Is CRUD functionality necessary for all APIs?


Is CRUD functionality necessary for all APIs?


The short answer is no, the better answer is sometimes.
When we think about APIs we either imagine a large server storing and providing tons of information for big companies, a service provided by an app that we use, or our local machine.
Well, there are many ways to have an API, but an API is not a server, although it can be stored in one.
An API is usually a way to communicate with a server, to extract and manipulate data. Services like Yelp, Spotify, Twitter, and many more, have their own APIs that do not only help the application on itself but allow developers like us to interact with that data and create our own apps with their help.

That said, C.R.U.D (Create, Read, Update, and Delete) functionality is not always needed. In case of a public API, that is a quite required structure, but it will have certain restrictions.

Yelp API, you can certainly Read, you can sometimes Create, depending on the endpoint, you could at times Update, and you will be restricted on what you can Delete.

The same way if you are building your own application. Maybe you do not want your user (for security reasons) to be able to delete an entry. Let’s say we are creating the next movie database, we have our /movies endpoint and so registered users can check all the movies and create a new movie entry for what is coming out this summer, they might have a typo somewhere sometimes so they are also able to update their entries, and they can set some movies as their favorites; if the user that created the movie entry was able to delete it, then the user that saved it as a favorite will not be able to find it anymore, therefore for that endpoint of /movies we will only need to have CRU without the D, for some other sections the user may only have R functionality if they see who entered the movie in the database, or if there are comments, they can only Read who the other user is.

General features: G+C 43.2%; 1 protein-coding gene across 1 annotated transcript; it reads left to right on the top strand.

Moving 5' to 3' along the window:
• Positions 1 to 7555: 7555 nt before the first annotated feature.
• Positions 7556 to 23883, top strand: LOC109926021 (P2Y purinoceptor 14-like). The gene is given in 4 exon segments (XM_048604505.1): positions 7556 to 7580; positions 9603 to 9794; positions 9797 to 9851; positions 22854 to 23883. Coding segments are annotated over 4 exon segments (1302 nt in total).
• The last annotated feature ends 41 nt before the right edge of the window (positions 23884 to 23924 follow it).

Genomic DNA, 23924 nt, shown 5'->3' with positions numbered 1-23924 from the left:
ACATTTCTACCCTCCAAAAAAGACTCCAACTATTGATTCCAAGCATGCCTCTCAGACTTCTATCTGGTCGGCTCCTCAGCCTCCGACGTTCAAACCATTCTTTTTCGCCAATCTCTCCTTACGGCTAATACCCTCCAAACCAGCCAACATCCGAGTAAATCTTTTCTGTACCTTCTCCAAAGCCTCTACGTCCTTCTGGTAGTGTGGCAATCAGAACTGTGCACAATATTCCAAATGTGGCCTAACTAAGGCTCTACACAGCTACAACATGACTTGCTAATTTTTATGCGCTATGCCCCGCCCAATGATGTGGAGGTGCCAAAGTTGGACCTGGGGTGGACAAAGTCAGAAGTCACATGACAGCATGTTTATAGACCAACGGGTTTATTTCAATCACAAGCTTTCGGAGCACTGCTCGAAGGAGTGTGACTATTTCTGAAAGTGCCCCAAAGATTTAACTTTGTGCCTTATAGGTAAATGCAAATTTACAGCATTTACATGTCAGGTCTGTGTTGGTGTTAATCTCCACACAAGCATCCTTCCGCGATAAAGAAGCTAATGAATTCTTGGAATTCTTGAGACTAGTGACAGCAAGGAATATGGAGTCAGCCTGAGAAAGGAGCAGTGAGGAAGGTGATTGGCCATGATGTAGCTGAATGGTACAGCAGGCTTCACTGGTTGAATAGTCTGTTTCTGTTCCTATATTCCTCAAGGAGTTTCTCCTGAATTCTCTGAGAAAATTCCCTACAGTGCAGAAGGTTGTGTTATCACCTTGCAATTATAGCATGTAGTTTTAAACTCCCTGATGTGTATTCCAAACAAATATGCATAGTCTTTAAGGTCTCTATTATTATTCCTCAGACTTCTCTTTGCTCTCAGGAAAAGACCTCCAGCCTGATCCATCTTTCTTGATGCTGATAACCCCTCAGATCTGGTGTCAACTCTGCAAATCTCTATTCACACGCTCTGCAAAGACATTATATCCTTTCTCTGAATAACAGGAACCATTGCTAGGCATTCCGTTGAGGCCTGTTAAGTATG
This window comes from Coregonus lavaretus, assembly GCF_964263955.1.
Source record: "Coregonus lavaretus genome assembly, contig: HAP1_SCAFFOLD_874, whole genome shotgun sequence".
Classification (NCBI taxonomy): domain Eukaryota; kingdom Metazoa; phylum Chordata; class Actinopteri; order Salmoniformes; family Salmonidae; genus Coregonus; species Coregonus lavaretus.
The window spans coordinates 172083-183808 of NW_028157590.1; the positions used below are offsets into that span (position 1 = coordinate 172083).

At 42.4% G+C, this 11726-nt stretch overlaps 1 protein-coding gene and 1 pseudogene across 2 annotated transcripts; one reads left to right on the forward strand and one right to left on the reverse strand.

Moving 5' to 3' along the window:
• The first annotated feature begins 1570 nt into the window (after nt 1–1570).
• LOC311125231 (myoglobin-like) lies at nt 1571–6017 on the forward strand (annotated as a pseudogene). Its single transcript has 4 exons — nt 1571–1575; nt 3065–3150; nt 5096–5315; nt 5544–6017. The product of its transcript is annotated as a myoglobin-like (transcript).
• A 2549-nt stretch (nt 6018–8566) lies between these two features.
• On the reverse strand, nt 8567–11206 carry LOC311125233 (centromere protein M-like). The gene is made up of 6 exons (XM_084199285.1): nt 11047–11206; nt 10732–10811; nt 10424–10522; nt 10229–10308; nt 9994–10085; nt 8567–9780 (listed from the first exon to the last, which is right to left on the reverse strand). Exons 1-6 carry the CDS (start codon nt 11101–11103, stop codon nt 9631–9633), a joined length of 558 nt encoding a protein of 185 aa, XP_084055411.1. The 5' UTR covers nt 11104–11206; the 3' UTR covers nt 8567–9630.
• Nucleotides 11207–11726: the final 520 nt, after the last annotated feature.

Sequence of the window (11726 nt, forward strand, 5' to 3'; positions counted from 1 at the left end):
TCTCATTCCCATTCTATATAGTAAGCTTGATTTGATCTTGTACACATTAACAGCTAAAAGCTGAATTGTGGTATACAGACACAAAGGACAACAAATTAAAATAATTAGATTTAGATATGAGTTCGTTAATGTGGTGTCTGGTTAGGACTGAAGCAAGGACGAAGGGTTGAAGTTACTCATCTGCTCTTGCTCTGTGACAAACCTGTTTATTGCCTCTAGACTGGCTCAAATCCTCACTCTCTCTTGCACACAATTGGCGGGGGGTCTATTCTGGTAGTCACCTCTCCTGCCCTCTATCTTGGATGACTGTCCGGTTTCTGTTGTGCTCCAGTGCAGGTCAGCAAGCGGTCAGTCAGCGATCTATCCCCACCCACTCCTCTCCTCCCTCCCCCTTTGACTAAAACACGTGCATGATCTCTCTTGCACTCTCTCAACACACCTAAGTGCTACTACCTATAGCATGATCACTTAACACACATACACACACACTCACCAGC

So it is not necessary to have CRUD functionality at all times, it is an API pattern to follow, so it is wise to implement whenever it is safe to do so. I don’t think an artist would be very happy with Spotify if users could delete or update songs from their albums, but nobody cares if it is in the users own playlist.